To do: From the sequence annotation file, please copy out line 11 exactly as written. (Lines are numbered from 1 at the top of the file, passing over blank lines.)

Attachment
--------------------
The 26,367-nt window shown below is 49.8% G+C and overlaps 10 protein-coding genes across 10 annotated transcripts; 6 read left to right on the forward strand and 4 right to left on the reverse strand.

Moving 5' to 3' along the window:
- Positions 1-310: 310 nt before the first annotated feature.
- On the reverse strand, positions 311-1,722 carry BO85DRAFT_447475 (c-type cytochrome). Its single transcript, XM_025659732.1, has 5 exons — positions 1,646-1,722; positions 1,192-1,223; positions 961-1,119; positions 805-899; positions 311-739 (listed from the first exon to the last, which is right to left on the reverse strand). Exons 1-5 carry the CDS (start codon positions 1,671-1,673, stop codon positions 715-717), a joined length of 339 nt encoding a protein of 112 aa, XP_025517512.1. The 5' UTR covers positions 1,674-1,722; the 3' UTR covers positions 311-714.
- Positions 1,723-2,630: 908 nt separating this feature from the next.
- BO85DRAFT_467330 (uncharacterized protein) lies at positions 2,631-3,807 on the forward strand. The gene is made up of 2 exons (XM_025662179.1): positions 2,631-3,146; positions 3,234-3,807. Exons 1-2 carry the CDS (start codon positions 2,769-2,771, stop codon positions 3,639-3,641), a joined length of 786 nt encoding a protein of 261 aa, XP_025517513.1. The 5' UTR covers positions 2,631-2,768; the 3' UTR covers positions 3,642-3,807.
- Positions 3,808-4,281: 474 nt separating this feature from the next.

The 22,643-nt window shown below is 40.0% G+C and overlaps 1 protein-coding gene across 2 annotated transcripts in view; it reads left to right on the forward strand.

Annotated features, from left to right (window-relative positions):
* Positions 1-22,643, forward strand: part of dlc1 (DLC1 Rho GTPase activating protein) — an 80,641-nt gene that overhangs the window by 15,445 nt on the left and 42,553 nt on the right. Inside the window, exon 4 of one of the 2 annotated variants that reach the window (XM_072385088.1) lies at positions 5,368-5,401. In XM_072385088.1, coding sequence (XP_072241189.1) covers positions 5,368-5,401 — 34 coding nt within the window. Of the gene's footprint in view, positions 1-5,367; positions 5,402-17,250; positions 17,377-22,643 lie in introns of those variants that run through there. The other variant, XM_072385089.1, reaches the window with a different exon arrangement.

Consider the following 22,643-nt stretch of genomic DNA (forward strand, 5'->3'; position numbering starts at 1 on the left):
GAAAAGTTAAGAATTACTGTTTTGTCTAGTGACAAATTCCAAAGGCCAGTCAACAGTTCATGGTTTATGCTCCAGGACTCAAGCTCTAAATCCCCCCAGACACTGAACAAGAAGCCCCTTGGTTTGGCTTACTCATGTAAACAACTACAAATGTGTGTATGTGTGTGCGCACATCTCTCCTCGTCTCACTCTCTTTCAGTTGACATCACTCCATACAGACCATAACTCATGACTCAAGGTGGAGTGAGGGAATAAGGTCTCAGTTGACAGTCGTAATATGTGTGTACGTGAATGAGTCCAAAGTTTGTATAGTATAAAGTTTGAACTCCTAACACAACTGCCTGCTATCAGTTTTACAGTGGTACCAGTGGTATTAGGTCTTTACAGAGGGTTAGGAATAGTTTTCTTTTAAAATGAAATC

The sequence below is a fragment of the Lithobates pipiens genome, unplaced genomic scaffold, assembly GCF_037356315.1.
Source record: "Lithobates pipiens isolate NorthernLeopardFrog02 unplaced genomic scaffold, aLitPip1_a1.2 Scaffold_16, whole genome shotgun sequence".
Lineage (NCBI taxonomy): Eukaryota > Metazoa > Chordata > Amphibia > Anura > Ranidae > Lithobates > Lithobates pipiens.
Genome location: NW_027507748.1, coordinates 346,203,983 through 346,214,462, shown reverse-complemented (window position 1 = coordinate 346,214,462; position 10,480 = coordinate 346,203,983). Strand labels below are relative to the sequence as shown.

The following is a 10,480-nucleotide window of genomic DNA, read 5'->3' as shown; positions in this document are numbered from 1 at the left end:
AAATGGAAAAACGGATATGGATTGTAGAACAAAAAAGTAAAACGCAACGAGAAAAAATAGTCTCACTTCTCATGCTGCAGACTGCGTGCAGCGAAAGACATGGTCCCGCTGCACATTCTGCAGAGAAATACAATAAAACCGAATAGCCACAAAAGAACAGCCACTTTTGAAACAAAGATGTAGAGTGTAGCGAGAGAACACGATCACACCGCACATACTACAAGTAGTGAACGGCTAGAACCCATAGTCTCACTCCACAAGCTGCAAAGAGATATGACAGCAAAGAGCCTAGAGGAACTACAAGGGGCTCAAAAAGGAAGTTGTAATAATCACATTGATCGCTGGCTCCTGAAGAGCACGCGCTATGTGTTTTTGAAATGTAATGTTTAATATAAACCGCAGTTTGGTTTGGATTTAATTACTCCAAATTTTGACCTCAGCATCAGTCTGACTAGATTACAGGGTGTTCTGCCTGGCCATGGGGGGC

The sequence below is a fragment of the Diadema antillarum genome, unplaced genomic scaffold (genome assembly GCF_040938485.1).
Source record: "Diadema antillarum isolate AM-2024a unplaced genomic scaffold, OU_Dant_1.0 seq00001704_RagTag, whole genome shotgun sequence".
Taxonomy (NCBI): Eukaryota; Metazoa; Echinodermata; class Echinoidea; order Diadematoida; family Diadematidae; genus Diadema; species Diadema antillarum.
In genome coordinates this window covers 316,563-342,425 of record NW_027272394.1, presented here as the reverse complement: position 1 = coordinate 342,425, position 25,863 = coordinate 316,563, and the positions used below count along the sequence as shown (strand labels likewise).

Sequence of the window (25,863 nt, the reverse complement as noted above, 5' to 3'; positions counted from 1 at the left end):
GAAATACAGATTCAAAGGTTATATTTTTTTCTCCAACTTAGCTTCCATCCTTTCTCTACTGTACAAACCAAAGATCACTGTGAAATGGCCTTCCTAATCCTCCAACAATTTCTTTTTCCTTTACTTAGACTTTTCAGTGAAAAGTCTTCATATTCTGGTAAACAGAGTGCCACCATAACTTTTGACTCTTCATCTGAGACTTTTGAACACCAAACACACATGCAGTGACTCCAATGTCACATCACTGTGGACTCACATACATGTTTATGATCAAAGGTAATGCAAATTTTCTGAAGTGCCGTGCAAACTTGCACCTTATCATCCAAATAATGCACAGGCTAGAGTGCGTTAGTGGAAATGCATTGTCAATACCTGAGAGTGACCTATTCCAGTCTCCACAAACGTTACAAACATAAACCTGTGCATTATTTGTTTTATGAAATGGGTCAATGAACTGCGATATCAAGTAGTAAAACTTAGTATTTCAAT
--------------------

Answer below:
Consider the following 22,643-nt stretch of genomic DNA (forward strand, 5'->3'; position numbering starts at 1 on the left):